Following arrests and internments on the institution of martial law, the convent of the Franciscan Servants of the Cross in Warsaw was frequently visited by people, not just those previously associated with the Church of St. Martin. They brought information about the internees as well as parcels, especially clothes, for those taken during the night. Initially, it functioned as a temporary store for donations, but the undertaking transformed into several years of activity of the Primate’s Committee of Help for Imprisoned People and Their Families. ‘Parcels, cases, boxes near the wall, and people around - embarrassed, worried, speaking in quiet voices, but the noise was humming in the hall. Among these parcels and people, sitting, making notes, crouching by the parcels or running somewhere, brown frocks of Franciscan Sisters are passing by’ (Wspomnienie 1994, p. 182).

In the early 1970s, in spite of difficulties within the Communist state, a series of systematic studies on sisters’ own history, was initiated by Professor Jerzy Kloczowski. This cooperation resulted in volumes devoted to the history of particular congregations in the inter-war period: 17 volumes describing the history of female congregations between 1939 and 1947, and five volumes on the history of the congregations in the Polish People’s Republic.

One of Primate Stefan Wyszyriski’s greatest merits, as it seems, was not only the unification of religious groups, but the persuasion of all church parties that closer collaboration between orders, parishes and diocesan hierarchies was necessary (Ciosek 2018, p. 67). In post-war Poland, unity among Church institutions became the only efficient weapon against the authoritarian state policy - a policy consisting of the introduction of division and chaos. The tactics assumed by the Primate reflected his outstanding insight and ability to predict the future of the Church in Poland after 1945. The emphasis on sisters’ unity and deep spiritual life (and, equally importantly, social competence) was one of the ways of fighting to preserve traditional Catholicism in the face of loss of proper development of Church life. Undoubtedly, it was also the Primate’s prudence that contributed to the fact that the understanding of post-Conciliar religious renewal in Poland translated into a deeper religious life and faithfulness to the rules (adapted and changed, but in favour of spirituality and religious consecration). This fascination with the spiritual possibilities given by religious asceticism led to the development of religious life in Poland in new forms, adjusted to the needs of the time, even though the authorities attempted to divide Catholics into progressives, implementing the ideas of ‘Council spirit’, and ‘reactionaries’ (‘obscurants’, ‘bigots’). Religious environments, consolidated due to the Primate’s initiative, survived the period of the most severe persecution and, strengthened, were able to resume many important apostolic and charitable initiatives in the final phase of the Polish People’s Republic, and assist in the revival of religious life abroad, for example, in Czechoslovakia and in federations of the USSR (Ciosek 2018, p. 67).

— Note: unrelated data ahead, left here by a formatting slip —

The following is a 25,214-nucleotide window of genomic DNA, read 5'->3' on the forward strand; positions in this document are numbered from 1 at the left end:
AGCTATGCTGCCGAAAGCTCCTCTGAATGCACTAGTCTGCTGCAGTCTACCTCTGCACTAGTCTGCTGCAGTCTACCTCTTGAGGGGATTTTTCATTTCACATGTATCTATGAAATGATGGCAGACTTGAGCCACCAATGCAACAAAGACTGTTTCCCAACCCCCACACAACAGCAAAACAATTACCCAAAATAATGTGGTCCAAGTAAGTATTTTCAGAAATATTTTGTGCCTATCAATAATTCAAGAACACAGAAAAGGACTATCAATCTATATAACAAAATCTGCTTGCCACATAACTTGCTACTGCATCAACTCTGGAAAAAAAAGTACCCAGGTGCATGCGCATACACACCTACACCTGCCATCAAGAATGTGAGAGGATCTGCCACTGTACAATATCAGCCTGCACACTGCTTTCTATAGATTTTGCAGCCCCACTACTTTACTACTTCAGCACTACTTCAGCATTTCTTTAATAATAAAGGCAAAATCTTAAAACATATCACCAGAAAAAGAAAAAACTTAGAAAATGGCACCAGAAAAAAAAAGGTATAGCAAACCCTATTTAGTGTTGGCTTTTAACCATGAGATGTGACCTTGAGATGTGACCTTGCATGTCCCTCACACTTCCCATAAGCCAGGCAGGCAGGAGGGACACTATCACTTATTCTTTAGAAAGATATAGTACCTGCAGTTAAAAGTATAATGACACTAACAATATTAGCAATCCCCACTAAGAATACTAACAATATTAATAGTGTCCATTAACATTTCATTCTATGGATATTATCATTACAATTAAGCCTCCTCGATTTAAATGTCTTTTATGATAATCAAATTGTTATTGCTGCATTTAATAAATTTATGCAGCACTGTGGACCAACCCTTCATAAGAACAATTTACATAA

The political transformations and rapid subsequent reforms created a particular climate and opportunities for the Church, including religious life. In the State-Church relationship, these changes occurred slightly earlier. Subsequent social protest loosened the restrictions and forced Communist authorities to change their tactics in the fight against the Church and its religious congregations (Olech 2009, p. 21).

 
Source
< Prev   CONTENTS   Source   Next >